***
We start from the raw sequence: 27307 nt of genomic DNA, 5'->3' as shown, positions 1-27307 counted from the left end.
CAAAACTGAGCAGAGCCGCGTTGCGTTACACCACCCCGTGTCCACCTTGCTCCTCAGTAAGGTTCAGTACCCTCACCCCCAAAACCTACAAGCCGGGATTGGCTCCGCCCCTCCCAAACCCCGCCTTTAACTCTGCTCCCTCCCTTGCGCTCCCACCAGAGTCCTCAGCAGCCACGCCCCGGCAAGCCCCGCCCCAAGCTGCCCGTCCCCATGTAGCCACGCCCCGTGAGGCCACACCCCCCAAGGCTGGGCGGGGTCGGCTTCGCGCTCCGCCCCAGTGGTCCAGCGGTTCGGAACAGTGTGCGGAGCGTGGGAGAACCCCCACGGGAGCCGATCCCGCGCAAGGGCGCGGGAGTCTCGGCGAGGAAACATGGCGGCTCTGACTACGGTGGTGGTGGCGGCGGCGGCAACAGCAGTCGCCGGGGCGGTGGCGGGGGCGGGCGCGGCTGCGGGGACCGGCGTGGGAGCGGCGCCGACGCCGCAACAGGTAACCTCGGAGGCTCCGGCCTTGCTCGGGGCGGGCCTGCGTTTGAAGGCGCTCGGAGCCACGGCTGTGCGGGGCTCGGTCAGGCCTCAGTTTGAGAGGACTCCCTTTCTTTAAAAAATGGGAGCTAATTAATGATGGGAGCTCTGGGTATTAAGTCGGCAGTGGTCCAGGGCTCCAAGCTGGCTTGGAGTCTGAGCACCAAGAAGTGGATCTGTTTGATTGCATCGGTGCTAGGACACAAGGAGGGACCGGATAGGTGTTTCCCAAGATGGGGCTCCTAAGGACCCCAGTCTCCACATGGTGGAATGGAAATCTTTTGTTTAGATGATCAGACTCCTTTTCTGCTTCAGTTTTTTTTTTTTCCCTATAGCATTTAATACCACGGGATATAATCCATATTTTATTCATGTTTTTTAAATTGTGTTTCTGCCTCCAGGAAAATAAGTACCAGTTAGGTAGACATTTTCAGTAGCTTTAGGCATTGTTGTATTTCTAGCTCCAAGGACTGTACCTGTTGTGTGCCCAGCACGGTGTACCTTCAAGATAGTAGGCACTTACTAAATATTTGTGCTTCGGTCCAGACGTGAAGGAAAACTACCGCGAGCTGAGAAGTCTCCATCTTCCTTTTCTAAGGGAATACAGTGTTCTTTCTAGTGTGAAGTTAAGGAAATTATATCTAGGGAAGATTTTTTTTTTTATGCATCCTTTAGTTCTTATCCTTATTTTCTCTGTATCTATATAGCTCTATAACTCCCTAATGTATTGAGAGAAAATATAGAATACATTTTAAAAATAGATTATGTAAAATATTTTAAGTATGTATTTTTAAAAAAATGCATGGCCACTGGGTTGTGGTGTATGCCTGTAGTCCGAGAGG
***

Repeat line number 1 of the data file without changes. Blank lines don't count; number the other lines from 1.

We start from the raw sequence: 27307 nt of genomic DNA, 5'->3' as shown, positions 1-27307 counted from the left end.